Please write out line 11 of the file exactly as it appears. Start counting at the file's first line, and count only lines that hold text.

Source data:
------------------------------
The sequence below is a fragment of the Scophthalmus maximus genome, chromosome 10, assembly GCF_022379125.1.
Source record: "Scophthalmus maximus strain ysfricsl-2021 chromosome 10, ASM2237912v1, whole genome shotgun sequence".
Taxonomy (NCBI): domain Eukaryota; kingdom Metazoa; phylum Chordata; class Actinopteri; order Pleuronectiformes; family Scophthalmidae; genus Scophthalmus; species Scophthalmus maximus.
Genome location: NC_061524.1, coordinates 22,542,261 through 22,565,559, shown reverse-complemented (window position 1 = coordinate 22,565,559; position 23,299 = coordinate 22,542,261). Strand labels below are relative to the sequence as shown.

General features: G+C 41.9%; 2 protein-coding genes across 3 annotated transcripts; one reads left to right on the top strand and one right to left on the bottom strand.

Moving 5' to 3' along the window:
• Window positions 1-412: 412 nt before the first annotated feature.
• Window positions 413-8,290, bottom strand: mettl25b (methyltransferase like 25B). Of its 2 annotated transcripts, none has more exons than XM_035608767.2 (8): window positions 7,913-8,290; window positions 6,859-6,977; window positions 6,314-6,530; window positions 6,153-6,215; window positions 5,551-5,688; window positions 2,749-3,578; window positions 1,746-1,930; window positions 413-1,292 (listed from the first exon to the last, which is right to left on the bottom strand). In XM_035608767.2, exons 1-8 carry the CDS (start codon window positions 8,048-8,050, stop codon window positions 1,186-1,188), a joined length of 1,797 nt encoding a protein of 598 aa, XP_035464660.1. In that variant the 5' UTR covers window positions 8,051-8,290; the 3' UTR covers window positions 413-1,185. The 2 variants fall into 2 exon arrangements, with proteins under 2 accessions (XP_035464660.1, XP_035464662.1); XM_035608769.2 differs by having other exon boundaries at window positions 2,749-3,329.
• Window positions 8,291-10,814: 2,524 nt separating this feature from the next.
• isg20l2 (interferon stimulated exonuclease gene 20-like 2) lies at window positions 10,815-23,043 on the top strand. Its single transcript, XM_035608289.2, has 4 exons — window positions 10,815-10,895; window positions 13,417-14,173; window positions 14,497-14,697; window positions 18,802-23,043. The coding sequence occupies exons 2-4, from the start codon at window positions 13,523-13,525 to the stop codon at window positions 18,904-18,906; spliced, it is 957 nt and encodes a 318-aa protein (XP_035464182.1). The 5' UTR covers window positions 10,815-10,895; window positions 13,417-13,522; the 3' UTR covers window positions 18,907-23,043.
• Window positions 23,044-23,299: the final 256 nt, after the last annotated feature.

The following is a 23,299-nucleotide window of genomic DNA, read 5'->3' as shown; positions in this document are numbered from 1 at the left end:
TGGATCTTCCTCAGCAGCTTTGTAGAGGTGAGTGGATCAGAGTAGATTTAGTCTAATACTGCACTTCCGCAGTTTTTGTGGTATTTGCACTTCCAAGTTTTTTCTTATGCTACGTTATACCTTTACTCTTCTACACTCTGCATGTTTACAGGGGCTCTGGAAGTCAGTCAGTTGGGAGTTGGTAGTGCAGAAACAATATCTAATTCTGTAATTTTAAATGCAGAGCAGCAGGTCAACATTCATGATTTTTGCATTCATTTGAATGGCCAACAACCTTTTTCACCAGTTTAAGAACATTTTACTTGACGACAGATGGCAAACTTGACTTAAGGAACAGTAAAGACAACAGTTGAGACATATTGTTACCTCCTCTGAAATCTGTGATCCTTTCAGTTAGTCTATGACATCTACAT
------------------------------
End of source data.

• Window positions 23,044-23,299: the final 256 nt, after the last annotated feature.